Desalination is California's Next Attempt at Solving the State's Drought Issues
CARLSBAD, CA - As we’ve previously reported, California has imposed extensive water restrictions for the first time in history, affecting nearly 39 million residents. Some people are now arguing that the controversial method of desalination may be California’s only option left.
A $1 billion dollar desalination plant is set to open in November of this year in Carlsbad, CA. When complete, the desalination plant will provide up to 50 million gallons of water per day, enough water to supply about 112,000 households, according to NBC’s KHQ. And even more importantly, desalination is entirely drought proof. As California's population grows and climate change makes the state's drought more severe, we'll need alternative water sources more than ever.
"Obviously we've done tons in conservation, but we have to have enough water," Sandy Kerl, Deputy General Manager of the San Diego County Water Authority, told The Desert Sun. "You have to have some base level of water. You can't conserve what you don't have."
One of the major issues of desalination plants, however, is that they can be extremely costly, for both the state and consumers.
Reportedly, the cost of desalination for the state will be double the cost of importing water, due partly to energy expenses. Water shoots through desalination tubes at an estimated rate of 900 pounds per square inch.
Matt O'Malley, the Legal Policy Director for the San Diego Coast Keeper told NBC’s KHQ it's "the most expensive source of water because we're paying more for energy, and that energy is greenhouse gas intense."
In order to finance this venture, some news sources are reporting that water bills may go up as much as $6 per customer.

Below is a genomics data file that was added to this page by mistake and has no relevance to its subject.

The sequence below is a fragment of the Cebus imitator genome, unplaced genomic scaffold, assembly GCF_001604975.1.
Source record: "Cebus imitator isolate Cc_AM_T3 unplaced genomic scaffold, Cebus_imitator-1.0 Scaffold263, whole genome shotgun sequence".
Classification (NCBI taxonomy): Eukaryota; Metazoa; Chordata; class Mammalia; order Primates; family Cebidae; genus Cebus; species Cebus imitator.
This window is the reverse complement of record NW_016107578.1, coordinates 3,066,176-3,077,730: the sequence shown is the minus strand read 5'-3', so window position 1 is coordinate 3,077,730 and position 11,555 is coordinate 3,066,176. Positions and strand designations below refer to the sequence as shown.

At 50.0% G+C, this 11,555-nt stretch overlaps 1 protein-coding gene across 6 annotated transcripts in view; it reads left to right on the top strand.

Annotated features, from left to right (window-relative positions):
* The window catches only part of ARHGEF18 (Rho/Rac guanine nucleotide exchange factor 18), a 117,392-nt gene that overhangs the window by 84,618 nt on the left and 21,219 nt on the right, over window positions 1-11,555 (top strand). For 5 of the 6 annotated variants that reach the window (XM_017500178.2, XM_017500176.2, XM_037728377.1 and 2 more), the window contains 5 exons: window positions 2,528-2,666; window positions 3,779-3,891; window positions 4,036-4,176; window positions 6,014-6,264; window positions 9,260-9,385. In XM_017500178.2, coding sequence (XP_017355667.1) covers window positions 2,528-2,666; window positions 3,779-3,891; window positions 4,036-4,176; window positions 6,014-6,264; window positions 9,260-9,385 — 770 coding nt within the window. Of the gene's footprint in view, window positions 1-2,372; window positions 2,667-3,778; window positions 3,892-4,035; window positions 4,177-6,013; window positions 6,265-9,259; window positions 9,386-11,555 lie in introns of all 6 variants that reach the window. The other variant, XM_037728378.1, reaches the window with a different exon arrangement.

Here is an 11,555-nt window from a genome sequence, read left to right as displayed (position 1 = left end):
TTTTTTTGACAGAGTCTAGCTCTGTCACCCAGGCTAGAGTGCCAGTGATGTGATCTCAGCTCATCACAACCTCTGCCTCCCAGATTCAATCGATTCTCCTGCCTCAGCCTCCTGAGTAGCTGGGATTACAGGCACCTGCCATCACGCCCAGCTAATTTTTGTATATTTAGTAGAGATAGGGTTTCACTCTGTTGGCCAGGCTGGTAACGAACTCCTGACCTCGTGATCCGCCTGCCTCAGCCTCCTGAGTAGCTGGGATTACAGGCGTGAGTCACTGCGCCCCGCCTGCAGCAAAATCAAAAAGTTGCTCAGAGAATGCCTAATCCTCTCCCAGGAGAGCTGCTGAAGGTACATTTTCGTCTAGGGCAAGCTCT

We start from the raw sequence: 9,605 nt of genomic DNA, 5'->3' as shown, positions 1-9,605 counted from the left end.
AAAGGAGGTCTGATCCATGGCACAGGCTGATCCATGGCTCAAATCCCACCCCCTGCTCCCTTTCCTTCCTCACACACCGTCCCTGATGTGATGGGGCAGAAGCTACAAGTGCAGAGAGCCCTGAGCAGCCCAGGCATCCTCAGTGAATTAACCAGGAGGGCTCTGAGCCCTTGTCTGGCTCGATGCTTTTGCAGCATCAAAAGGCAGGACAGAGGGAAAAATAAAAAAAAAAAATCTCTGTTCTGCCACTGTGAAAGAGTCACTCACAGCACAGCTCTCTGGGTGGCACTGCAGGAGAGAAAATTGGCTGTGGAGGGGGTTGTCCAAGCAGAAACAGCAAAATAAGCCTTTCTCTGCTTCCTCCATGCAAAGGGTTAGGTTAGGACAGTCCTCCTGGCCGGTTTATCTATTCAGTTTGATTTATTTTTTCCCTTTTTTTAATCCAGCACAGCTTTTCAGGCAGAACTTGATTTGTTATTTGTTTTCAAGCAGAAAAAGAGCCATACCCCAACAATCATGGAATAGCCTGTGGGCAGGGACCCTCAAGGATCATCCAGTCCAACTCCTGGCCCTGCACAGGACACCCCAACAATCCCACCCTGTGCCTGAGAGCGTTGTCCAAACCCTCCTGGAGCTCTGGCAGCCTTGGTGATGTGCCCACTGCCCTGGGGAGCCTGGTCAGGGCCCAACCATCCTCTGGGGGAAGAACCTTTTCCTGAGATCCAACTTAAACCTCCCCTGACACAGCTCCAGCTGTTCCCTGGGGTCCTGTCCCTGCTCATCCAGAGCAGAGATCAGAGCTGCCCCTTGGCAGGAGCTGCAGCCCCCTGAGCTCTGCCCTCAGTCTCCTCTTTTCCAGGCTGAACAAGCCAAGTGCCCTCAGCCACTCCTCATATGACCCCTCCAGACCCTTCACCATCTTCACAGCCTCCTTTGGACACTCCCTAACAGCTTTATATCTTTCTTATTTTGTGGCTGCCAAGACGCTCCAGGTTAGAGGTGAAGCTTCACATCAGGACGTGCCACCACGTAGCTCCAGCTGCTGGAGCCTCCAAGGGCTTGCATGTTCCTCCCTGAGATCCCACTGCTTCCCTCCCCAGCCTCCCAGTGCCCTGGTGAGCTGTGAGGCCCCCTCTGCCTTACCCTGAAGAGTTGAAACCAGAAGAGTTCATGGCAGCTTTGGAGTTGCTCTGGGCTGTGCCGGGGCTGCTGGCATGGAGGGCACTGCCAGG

Another topic brought up by desalination opponents is that the region’s marine life will be either harmed or displaced entirely. This may potentially disrupt the ecosystem on the California coast. According to the Pacific Institute, the majority of desalination plants extract water directly through open water intakes. O'Malley says fish, fish eggs, plankton, larvae and other organisms that are crucial for the survival of marine life have a 100% mortality rate if they get caught in an intake.
“There are no other options,” Robert Sulnick, Executive Director for OC Wise, one of the most vocal proponents of California’s desalination efforts, tells CNBC.
“Climate change is the game changer. Climate change brings California a severe drought that could last up to ten years,” Sulnick continues. “You can’t recycle water that doesn't exist and you can’t capture water that doesn't exist, so we’re really in a quandary.”
Sulnick believes that desalination opponents are drastically overstating the plant's costs. He tells CNBC that energy costs for the plant will be much less than costs would be to import water from the Colorado River.
He says, “When you talk about the impact and the cost, the plant will cost less than a penny for a gallon.”
While it's not yet clear how this method will work for California, it has been a success for millions of people across the world. The planned desalination plant will join more than 17,000 others that are operating in more than 150 countries worldwide.
Stay tuned to AndNowUKnow for the latest on California’s drought relief efforts.